A Short Introduction to Asexuality for Newcomers
Hello everyone, I’d like to take a moment of your time to explain asexuality.
Asexuality is a sexual orientation, same as homosexuality and heterosexuality (and pan, and bi, etc). Whereas homosexuality involves sexual attraction to the same gender, and heterosexuality involves attraction to the opposite gender (bi for two genders, pan for all, etc), asexuality is the absence of sexual attraction to any gender. It is not the same as celibacy, which is a sexual behaviour and therefore not directly connected to sexual orientation. Celibacy is a choice, asexuality is not. Asexuality should be not mistaken for naivete, inexperience, “mental illness”, or trauma (and to imply so is very insulting to the community).
For most non-asexual people, there is no disconnect between sexual attraction and romantic attraction ; romantic attraction, loosely defined, is the desire to form a romantic relationship with another person. For an asexual person, however, there is little or no connection between love and sex. This does not mean that asexual people are incapable of developing and maintaining romantic relationships. There are aromantic asexuals, and there are romantic asexuals.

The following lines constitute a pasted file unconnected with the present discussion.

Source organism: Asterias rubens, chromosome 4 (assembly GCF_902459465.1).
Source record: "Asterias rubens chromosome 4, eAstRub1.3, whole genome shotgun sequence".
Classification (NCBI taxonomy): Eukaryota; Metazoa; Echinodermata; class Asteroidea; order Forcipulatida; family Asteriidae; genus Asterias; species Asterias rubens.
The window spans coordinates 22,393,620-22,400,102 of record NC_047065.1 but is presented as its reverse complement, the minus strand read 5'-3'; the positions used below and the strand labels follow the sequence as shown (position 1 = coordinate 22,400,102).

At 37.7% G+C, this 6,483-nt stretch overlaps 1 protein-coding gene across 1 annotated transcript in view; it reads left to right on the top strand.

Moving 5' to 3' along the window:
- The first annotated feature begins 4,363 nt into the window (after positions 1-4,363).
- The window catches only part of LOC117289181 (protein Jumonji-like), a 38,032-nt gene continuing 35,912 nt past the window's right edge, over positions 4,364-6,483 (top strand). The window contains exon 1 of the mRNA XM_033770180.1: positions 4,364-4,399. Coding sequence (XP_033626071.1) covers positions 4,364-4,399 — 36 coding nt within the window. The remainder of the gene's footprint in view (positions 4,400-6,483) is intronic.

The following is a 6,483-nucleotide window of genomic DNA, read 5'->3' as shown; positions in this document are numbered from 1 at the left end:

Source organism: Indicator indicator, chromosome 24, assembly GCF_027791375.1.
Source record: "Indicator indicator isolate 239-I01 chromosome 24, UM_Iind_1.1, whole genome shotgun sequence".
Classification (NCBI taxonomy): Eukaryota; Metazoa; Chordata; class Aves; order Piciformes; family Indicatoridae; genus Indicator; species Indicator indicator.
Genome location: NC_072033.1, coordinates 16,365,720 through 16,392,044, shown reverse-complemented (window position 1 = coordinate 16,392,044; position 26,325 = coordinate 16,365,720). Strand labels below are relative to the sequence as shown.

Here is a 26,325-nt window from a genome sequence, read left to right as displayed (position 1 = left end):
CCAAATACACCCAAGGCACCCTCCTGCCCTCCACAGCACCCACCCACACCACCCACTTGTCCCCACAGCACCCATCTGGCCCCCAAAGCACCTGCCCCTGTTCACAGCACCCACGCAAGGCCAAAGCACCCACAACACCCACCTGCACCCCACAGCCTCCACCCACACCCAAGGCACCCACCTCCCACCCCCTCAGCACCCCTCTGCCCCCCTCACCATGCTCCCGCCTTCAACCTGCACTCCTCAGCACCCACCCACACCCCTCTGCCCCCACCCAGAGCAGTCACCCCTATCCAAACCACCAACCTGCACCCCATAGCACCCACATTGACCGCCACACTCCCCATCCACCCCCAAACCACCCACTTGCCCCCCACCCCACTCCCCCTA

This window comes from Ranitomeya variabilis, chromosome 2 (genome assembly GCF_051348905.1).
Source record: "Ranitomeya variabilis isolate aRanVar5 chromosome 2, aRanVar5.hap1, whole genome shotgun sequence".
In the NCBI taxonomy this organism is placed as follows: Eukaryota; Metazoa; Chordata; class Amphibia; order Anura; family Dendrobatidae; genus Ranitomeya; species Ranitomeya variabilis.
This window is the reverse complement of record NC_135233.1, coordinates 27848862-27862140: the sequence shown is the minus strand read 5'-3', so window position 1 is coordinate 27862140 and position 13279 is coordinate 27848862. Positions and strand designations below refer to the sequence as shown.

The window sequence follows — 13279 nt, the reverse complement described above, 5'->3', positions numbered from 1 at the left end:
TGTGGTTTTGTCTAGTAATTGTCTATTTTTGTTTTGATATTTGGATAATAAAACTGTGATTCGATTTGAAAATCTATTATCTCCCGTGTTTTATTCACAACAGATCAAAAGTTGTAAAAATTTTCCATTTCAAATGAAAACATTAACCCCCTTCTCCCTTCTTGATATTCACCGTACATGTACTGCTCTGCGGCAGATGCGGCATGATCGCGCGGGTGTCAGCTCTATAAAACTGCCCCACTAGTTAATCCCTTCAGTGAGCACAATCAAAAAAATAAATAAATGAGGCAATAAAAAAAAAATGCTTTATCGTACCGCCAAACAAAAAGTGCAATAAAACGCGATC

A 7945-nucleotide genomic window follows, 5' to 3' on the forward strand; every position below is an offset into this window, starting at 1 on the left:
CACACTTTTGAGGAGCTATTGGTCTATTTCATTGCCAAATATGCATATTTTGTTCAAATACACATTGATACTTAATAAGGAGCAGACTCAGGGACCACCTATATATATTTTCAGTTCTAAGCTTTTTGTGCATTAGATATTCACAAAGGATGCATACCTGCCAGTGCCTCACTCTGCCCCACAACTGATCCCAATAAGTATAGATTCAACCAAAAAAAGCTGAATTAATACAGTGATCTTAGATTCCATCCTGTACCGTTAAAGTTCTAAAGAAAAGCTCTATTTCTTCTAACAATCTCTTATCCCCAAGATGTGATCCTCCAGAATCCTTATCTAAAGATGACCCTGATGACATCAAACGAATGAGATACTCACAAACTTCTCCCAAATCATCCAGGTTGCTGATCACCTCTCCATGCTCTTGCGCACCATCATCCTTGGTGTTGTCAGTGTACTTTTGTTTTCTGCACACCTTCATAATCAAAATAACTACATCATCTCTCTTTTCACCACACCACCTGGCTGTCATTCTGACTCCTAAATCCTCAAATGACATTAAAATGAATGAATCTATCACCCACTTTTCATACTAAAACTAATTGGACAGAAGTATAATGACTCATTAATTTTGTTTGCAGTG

The categorization of the group becomes even more complex from there. Some asexual people experience arousal, while others feel little or have no sex drive at all. Secondly, not all asexual people are sex-negative or repulsed; many are sex-neutral, or have positive views on sex and sexual activity. Thirdly, there are many different forms of romantic attraction. Most asexuals prefer to identify themselves through their romantic attraction (ie. a homoromantic asexual, or a biromantic demisexual**).
Asexual people face negative attitudes from a society that, to put it harshly, glorifies sex. As a minority group, and one with very low visibility, they are often stigmatized as “flawed”, “broken”, or “sick”. Again, it is important to recognize that asexuality is not a defect: it is as legitimate as any other sexuality.
For further reading, I can recommend asexuality.org’s FAQ pages.
(** demisexuality and grey-sexuality are part of the asexuality spectrum; demisexuals only feel attraction towards close friends/people with whom they have formed a close bond and grey-asexuality refers to the murky area between pure sexuality and pure asexuality)